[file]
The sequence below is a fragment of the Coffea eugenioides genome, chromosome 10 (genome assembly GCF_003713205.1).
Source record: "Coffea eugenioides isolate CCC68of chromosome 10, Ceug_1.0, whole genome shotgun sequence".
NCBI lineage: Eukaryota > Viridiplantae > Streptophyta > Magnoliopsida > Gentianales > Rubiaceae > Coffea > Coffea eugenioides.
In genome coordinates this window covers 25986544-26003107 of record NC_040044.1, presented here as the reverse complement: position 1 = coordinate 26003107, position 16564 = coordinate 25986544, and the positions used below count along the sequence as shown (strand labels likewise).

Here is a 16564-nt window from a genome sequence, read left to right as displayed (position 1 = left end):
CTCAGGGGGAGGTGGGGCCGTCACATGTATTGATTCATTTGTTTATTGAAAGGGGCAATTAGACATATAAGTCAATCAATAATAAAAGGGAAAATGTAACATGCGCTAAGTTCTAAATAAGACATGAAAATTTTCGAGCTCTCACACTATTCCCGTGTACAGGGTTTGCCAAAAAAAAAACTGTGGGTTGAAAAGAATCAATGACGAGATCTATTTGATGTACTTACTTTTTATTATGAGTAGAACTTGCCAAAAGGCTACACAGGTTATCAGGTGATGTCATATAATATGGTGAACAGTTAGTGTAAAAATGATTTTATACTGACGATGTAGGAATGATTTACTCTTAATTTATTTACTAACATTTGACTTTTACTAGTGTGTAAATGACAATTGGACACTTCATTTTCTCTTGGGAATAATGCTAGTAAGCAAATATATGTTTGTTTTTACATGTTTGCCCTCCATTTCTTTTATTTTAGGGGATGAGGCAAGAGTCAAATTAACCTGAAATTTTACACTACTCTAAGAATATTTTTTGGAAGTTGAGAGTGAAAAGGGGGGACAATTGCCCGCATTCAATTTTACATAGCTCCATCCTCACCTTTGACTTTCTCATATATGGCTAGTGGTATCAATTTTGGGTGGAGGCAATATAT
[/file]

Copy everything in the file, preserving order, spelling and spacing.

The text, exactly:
The sequence below is a fragment of the Coffea eugenioides genome, chromosome 10 (genome assembly GCF_003713205.1).
Source record: "Coffea eugenioides isolate CCC68of chromosome 10, Ceug_1.0, whole genome shotgun sequence".
NCBI lineage: Eukaryota > Viridiplantae > Streptophyta > Magnoliopsida > Gentianales > Rubiaceae > Coffea > Coffea eugenioides.
In genome coordinates this window covers 25986544-26003107 of record NC_040044.1, presented here as the reverse complement: position 1 = coordinate 26003107, position 16564 = coordinate 25986544, and the positions used below count along the sequence as shown (strand labels likewise).

Here is a 16564-nt window from a genome sequence, read left to right as displayed (position 1 = left end):
CTCAGGGGGAGGTGGGGCCGTCACATGTATTGATTCATTTGTTTATTGAAAGGGGCAATTAGACATATAAGTCAATCAATAATAAAAGGGAAAATGTAACATGCGCTAAGTTCTAAATAAGACATGAAAATTTTCGAGCTCTCACACTATTCCCGTGTACAGGGTTTGCCAAAAAAAAAACTGTGGGTTGAAAAGAATCAATGACGAGATCTATTTGATGTACTTACTTTTTATTATGAGTAGAACTTGCCAAAAGGCTACACAGGTTATCAGGTGATGTCATATAATATGGTGAACAGTTAGTGTAAAAATGATTTTATACTGACGATGTAGGAATGATTTACTCTTAATTTATTTACTAACATTTGACTTTTACTAGTGTGTAAATGACAATTGGACACTTCATTTTCTCTTGGGAATAATGCTAGTAAGCAAATATATGTTTGTTTTTACATGTTTGCCCTCCATTTCTTTTATTTTAGGGGATGAGGCAAGAGTCAAATTAACCTGAAATTTTACACTACTCTAAGAATATTTTTTGGAAGTTGAGAGTGAAAAGGGGGGACAATTGCCCGCATTCAATTTTACATAGCTCCATCCTCACCTTTGACTTTCTCATATATGGCTAGTGGTATCAATTTTGGGTGGAGGCAATATAT